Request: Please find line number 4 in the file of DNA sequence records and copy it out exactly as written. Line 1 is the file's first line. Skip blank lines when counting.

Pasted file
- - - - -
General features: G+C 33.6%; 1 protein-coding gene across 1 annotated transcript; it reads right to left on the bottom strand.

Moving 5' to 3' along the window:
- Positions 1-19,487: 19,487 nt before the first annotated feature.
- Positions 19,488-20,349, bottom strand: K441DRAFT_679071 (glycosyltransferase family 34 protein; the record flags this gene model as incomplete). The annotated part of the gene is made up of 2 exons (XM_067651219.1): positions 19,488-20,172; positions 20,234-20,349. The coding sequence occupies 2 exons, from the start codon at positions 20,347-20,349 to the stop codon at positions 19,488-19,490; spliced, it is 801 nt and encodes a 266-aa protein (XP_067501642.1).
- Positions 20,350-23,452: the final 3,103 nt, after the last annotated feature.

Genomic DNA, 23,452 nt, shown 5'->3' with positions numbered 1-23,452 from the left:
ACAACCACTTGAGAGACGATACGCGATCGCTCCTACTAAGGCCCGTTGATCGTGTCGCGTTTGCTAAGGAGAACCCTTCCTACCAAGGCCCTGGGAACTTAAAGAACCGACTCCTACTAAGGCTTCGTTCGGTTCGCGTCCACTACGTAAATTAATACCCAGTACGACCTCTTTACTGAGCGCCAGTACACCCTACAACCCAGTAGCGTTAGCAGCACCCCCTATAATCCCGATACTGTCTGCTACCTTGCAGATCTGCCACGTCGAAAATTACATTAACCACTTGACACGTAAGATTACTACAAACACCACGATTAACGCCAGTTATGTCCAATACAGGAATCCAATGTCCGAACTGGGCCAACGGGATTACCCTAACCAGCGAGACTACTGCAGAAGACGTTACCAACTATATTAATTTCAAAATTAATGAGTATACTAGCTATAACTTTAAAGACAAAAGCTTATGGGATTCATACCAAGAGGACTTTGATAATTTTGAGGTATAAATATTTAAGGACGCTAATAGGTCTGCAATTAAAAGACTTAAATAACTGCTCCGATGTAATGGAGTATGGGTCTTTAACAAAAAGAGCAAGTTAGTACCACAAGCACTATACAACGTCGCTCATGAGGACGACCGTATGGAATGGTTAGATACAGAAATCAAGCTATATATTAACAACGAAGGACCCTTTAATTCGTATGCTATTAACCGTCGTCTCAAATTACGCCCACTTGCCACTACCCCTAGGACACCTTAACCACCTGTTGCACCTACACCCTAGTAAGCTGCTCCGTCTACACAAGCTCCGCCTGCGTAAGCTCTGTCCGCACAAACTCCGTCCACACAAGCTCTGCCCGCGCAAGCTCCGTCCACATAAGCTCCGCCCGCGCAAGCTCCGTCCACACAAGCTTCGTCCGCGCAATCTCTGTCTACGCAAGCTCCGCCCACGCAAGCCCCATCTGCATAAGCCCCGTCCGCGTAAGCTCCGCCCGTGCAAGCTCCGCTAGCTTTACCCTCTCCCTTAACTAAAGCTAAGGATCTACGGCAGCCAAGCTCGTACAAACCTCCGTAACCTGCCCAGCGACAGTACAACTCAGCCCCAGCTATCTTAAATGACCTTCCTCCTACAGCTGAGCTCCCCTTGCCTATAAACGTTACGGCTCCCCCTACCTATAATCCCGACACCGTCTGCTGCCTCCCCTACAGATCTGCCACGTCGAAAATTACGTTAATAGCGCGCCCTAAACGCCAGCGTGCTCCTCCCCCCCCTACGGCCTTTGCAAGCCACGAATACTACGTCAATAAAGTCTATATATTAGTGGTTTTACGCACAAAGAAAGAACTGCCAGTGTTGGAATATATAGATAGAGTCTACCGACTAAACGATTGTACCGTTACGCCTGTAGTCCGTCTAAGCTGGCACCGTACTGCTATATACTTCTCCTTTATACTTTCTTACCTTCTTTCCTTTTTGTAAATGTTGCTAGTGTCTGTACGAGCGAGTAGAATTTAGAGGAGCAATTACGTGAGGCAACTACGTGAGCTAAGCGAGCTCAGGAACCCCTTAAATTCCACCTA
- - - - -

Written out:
- Positions 19,488-20,349, bottom strand: K441DRAFT_679071 (glycosyltransferase family 34 protein; the record flags this gene model as incomplete). The annotated part of the gene is made up of 2 exons (XM_067651219.1): positions 19,488-20,172; positions 20,234-20,349. The coding sequence occupies 2 exons, from the start codon at positions 20,347-20,349 to the stop codon at positions 19,488-19,490; spliced, it is 801 nt and encodes a 266-aa protein (XP_067501642.1).